by Sr. Sheila Campbell MMM Ireland 03.02.2024
Yesterday was Candlemas Day. It was also the Feast of the Presentation of the Lord. But today I want to talk about that older name. February 2nd marks the midway point between the darkest day of the year (in the Northern Hemisphere) and the Spring equinox. It marks the beginning of light again. Usually, I go walking in the early morning and it is around this time of the year when I begin to notice the stretching of the days and the small changes that herald Spring.
The use of candles in religious practice predates recorded history. In ancient civilizations, from the Greeks and Romans to the Egyptians, candles were associated with various deities and revered as conduits between the earthly and divine realms. The flickering flame became a symbol of life, enlightenment, and the eternal spirit.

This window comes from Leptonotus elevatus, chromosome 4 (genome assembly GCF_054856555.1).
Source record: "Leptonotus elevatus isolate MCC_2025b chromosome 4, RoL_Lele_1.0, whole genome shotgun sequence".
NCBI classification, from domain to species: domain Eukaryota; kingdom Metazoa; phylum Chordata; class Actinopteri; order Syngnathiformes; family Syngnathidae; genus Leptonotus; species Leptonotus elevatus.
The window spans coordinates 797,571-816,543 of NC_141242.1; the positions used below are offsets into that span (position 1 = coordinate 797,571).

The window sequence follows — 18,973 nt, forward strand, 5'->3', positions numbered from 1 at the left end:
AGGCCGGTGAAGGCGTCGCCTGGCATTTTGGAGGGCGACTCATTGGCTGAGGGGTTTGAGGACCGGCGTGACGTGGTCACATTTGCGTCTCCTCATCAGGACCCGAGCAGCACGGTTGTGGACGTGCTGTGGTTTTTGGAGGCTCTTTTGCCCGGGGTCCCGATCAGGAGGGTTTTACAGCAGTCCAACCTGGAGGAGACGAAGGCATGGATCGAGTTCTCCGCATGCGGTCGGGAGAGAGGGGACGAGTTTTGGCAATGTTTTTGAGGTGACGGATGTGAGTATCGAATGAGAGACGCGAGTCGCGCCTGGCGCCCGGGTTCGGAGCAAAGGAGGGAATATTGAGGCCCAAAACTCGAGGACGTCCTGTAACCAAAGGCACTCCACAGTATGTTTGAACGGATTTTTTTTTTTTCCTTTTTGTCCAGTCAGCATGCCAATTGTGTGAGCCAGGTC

In the Church, candles hold a central place. We all remember the Advent wreath, lit during the weeks leading up to Christmas, with its candles symbolizing hope, peace, joy, and love. In each Catholic church, the sanctuary lamp, often a red candle, signifies the presence of the Blessed Sacrament and during the Easter Vigil, the Paschal candle is lit, representing the resurrection of Christ. It is no coincidence that candles are lit at baptism and at a deathbed – they light up all the important passages of our lives. I am just remembering that when I made my religious profession of vows, it was with a candle in my left hand and the profession formula to be read in my right hand!
Nowadays, many people do not have a formal religious practice, but candles continue to be a source of solace and reflection. Beyond organized religion, people light candles in times of prayer, meditation, and remembrance, creating a universal language of peace and hope.
Let Candlemas this year bring deep joy into the depths of our soul. Candles, with their soft glow and flickering flame, transcend cultural and religious boundaries, embodying the shared human quest for spiritual connection.